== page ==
Below is my translation of an article, from the year 2000, written by Shanghai poet, abstract photographer (about whom I’ve written on this blog), and arts organizer Mo Mo. It is Mo’s take on fellow poet-artist Yan Li’s return to China after years in the US, among other locales. The original is a fine piece of prose in Chinese, and regrettably somewhat less than that in English. Nonetheless, it perhaps deserves the light of day. I’ve added a collection of Yan Li paintings, both from the series to which Mo refers, and from more recent work, to fill out the picture.
 

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One day in the middle of the nineteenth century, a new machine came shrieking through, tearing open the once complete world of da Vinci, Michelangelo, Goya, Delacroix, and Rubens; the once complete world of agriculture. The steam engine came ripping through, leaving in its wake: A new black hole.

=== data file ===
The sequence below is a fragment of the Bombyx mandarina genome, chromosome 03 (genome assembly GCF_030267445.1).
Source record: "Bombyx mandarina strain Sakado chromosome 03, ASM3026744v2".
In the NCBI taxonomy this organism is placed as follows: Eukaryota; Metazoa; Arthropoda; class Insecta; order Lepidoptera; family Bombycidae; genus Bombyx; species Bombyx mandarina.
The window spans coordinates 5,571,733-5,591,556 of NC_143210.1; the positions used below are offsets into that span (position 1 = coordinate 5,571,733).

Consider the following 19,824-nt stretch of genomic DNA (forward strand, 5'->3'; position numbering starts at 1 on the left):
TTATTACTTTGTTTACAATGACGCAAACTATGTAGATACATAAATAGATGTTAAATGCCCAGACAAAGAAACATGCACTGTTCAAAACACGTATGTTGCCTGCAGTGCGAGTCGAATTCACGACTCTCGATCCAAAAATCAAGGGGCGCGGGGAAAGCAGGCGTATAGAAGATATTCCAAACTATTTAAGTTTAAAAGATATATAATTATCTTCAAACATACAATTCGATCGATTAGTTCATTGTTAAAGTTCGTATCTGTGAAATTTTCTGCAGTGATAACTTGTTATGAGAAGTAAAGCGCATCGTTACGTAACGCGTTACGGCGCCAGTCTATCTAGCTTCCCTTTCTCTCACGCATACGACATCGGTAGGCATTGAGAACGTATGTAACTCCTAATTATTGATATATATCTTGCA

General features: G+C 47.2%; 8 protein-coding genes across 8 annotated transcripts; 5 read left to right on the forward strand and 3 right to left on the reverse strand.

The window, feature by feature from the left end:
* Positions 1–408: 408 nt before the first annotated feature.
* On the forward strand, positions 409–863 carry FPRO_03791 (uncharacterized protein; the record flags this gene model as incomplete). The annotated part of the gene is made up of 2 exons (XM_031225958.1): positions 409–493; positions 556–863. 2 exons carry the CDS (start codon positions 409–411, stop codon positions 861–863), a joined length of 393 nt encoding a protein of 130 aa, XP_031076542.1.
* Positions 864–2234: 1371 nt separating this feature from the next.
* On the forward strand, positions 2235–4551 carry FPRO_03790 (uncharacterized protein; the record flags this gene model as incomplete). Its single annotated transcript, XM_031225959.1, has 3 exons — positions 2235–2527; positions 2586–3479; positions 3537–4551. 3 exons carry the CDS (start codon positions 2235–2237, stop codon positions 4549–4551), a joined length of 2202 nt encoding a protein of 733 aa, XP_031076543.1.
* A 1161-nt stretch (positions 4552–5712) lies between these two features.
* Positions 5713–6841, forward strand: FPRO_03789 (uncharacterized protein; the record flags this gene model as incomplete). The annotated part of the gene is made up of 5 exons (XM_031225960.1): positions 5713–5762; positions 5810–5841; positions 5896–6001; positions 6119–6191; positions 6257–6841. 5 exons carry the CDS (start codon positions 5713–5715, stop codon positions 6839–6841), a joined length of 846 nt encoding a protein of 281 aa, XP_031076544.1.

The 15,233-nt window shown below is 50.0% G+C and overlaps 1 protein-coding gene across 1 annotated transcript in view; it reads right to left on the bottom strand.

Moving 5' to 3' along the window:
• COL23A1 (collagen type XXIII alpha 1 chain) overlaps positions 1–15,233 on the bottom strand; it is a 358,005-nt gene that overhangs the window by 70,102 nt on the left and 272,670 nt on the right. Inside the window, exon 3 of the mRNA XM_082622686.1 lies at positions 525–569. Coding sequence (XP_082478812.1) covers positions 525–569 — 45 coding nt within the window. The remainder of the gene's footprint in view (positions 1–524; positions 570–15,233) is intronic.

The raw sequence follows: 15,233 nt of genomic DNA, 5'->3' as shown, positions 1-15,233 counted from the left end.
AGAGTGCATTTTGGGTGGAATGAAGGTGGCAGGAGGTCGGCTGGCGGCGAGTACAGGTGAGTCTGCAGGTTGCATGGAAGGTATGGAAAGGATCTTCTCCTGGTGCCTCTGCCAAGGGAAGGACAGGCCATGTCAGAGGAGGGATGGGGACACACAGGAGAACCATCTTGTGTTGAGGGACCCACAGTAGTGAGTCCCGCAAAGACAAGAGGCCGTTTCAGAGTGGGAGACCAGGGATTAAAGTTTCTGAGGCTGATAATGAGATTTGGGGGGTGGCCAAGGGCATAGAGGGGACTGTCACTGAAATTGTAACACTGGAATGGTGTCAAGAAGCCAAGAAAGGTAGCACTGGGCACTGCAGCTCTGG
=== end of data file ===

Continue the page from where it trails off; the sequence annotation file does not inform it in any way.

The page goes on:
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The light emanating through this hole then illuminated the canvases of Monet, Cezanne, Degas, Miro, Renoir, and Seurat, painters using vibrant colors to deftly depict the new world of the hole with peaceful dawns, quiet vases on table tops, beautiful women amidst afternoon bouquets, and the beach of La Grand Jatte. Before their very eyes a new capitalist world is drawn in by the steam engine, and the miracles of material objects are spawned by capitalism. The Impressionists are like children frolicking in the sun, a light in which even the occasional twinge of despair is spectacular: sunflowers of van Gough. Only one painter among them is truly aware: Paul Gauguin.  Gauguin feels the irresistible pull of the steam engine. Instead of giving in, however, he opts to escape — in 1865 the painter flees to the emerald blue waters of the island of Tahiti.